James DeVaney

Nelson Baker, Georgia Institute of Technology

Nelson C. Baker, Ph.D., is the dean of Professional Education at the Georgia Institute of Technology and professor in the university’s School of Civil and Environmental Engineering. As dean, Dr. Baker leads a multifaceted operation including the Global Learning Center, Georgia Tech-Savannah, the Language Institute, and Georgia Tech’s extensive professional education programs in STEM- and business-related subjects. Dr. Baker also oversees educational outreach programs and serves as the interface between Georgia Tech’s professional education activities and the industries, corporations, government agencies and professional societies that benefit from them. Under Dr. Baker’s leadership, Georgia Tech Professional Education has steadily expanded, now serving more than 36,000 learners worldwide and 2,600 organizations each year.

Dr. Baker’s award-winning work on the impact of technology on engineering students’ learning has generated projects such as multilingual web-based intelligent simulations for problem solving, among others. Leading Dr. Baker’s list of honors is the W.M. Keck Foundation Award for Engineering Teaching Excellence. He has been named an ENR Educator for Construction’s Next Generation as well as an NSF National Young Investigator. He is also the recipient of the Best Paper Award from the ASCE Journal of Computing. Within Georgia Tech, he has received the Outstanding Innovative Use of Education Technology Award and the W. Roane Beard Outstanding Teacher Award.

Currently, Dr. Baker serves as the Secretary General of the International Association of Continuing Engineering Education (IACEE) and is also the President of the University Professional Continuing Education Association (UPCEA). He is the Past-Chair of the Georgia Board of Regents Administrative Committee on Public Service and Continuing Education, and he is an active member of ASEE and ASCE.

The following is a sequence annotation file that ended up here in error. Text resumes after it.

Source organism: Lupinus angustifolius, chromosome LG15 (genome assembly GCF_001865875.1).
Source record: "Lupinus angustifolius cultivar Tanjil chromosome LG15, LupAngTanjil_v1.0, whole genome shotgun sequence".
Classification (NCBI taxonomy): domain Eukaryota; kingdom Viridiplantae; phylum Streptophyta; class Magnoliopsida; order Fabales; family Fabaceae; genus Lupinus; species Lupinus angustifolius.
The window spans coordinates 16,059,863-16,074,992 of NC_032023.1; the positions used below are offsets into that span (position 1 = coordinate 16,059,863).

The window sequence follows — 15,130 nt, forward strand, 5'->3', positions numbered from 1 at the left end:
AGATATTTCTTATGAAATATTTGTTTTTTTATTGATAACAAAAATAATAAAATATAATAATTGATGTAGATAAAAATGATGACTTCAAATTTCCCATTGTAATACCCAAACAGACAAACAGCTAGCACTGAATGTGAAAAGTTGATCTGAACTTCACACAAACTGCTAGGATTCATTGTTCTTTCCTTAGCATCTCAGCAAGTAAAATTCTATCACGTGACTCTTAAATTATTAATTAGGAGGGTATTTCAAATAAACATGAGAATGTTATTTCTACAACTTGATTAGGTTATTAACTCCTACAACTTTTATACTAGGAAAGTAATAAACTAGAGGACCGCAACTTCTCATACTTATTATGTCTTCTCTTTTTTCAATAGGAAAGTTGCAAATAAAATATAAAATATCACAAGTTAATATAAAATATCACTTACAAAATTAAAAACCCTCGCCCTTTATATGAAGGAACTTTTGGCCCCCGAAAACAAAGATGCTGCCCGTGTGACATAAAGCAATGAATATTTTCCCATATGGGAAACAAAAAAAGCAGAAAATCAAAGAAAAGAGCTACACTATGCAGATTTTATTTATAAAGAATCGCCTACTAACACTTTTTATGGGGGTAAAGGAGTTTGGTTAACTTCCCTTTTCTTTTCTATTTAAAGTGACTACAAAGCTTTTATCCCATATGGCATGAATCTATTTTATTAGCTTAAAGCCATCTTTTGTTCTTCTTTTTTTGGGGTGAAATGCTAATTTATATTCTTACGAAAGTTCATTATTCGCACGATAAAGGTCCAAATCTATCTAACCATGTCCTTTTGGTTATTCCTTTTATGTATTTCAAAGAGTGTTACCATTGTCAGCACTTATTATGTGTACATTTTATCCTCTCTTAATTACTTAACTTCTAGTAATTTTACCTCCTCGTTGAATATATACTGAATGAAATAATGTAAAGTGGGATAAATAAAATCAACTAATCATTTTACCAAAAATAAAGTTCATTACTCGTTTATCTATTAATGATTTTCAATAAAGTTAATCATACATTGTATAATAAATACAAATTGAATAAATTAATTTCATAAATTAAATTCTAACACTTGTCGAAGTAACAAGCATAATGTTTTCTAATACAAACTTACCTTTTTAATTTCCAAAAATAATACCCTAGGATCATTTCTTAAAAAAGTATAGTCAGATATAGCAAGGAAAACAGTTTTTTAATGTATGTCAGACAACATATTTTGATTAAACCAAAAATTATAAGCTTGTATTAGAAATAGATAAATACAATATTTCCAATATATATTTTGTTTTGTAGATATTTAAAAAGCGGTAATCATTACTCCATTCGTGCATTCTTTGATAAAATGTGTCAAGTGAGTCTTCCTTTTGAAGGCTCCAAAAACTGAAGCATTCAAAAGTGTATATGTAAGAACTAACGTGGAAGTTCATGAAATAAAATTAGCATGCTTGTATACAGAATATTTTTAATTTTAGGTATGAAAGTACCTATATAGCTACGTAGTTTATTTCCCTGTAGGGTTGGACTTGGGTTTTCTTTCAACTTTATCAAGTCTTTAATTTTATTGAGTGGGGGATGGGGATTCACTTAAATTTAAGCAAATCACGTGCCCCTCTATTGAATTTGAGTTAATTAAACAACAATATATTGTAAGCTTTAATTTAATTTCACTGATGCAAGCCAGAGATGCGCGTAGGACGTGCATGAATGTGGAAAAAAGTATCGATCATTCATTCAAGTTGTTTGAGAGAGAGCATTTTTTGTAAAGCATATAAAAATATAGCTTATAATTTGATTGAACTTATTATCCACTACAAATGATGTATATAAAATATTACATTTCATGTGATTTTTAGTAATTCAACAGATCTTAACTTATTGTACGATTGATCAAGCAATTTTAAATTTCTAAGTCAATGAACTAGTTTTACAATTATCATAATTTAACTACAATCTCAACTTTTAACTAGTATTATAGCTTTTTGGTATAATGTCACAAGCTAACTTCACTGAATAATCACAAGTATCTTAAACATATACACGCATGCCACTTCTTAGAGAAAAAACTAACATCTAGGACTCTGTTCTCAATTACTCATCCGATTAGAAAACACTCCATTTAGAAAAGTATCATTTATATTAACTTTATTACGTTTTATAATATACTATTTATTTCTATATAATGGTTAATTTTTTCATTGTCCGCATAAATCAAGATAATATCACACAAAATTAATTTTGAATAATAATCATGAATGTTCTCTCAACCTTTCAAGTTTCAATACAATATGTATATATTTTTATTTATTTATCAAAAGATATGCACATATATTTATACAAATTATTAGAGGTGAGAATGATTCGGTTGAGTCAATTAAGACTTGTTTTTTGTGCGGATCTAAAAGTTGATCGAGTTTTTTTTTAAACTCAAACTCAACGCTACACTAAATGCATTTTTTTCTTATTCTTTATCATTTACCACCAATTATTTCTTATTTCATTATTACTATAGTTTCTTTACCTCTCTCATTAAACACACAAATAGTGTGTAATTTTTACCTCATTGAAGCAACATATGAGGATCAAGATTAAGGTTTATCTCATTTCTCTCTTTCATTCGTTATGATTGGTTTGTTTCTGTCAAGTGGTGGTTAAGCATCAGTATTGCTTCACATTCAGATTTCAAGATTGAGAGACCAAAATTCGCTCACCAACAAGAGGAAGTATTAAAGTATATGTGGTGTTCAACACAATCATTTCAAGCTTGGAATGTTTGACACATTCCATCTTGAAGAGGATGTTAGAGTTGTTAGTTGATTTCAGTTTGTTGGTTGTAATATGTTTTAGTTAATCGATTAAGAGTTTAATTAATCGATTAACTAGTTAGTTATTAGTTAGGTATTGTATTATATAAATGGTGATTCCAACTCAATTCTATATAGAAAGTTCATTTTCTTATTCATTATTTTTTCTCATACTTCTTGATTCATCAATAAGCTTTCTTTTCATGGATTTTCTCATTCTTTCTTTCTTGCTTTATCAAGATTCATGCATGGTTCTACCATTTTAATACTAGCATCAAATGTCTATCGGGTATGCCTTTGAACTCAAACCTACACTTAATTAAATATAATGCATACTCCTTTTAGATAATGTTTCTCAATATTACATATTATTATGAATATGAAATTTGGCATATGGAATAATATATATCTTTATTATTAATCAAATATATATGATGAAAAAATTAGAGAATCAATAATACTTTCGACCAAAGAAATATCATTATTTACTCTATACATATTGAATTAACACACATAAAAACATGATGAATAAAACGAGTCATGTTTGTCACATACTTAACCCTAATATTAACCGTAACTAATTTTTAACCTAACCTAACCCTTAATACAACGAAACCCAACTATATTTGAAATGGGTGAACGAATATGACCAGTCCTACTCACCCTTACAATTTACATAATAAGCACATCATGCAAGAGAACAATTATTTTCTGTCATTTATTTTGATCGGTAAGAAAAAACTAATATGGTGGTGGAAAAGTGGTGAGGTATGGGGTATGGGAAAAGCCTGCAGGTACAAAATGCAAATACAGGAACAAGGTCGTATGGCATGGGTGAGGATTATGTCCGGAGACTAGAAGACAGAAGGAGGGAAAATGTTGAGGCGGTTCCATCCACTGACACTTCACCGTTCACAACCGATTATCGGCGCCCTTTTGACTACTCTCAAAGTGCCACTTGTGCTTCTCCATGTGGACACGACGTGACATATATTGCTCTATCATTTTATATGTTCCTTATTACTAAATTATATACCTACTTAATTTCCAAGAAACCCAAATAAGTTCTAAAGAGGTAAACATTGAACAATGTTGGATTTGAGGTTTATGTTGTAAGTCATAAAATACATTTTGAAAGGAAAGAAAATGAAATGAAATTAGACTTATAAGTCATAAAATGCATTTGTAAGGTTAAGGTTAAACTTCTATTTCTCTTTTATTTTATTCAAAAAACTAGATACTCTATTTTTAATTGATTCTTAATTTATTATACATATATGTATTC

Dr. Baker graduated from the Georgia Institute of Technology in 1980 with a B.C.E. in Civil Engineering. He earned his M.S. and Ph.D. degrees in Civil Engineering from Carnegie Mellon University in 1985 and 1989 respectively.

Nelson_Baker_Portrait_Vert2_Large_300

Yakut Gazi, Georgia Institute of Technology

Yakut Gazi, Ph.D., is the Associate Dean for Learning Systems at Georgia Tech Professional Education (GTPE), overseeing learning design and development, technology infrastructure, compliance, and assessment for Georgia Tech's online and distance courses. She has worked at higher education institutions in the United States, Qatar, Turkey, and Spain as an instructional designer, media specialist, IT consultant, faculty member, and technology leader since 1993. Prior to joining GTPE, she was the assistant vice chancellor for engineering remote education at Texas A&M University, providing collaborative institutional leadership to develop innovative, strategic solutions for online, blended, distance, and open programs and courses.

Dr. Gazi also led the distributed learning and classroom technology operations at Texas A&M University-Central Texas. Under her leadership, the institution’s online semester credit hours grew to 40% and the institution was awarded the 2013 Quality Matters Making a Difference for Students Award for online educational quality.

In addition to these roles, she has taught courses in educational technology, foundations of distance learning, psychology of learning, theories of learning, and predictive analytics in higher education.

Dr. Gazi is a Council Member of the International Association for Continuing Engineering Education (IACEE), a member of the Quality Matters Academic Advisory Board, and is on the editorial review board of the Educational Technology, Research, and Development (ETR&D), Journal of Social Media in Society, and the MERLOT Journal of Online Learning and Teaching. She presented at regional, national, and international conferences and is the author or co-author of book chapters, journal articles, and proceedings. She is the co-author of a book titled, “Discourse Indicators of Culture in Online Courses: Designing Learning Environments for Global Success.”

Dr. Gazi has her Ph.D. in Educational Psychology from Texas A&M University, and an M.A. in Educational Sciences and a B.S. in Teaching Chemistry, both from Bogazici University in Turkey.

David Schejbal, Marquette University

David works with faculty and senior leaders across the University to expand Marquette online programs throughout the nation and the world. Prior to Marquette, David was dean of Continuing Education, Outreach and E-Learning at the University of Wisconsin-Extension.

David writes and speaks broadly about the future of higher education and how that future is shaped by social, economic, technological, and political forces. In 2012, he was one of the founding members of C-BEN: The Competency-Based Education Network: A National Consortium for the Development of Higher Education Models. He currently serves on the governing board of that group.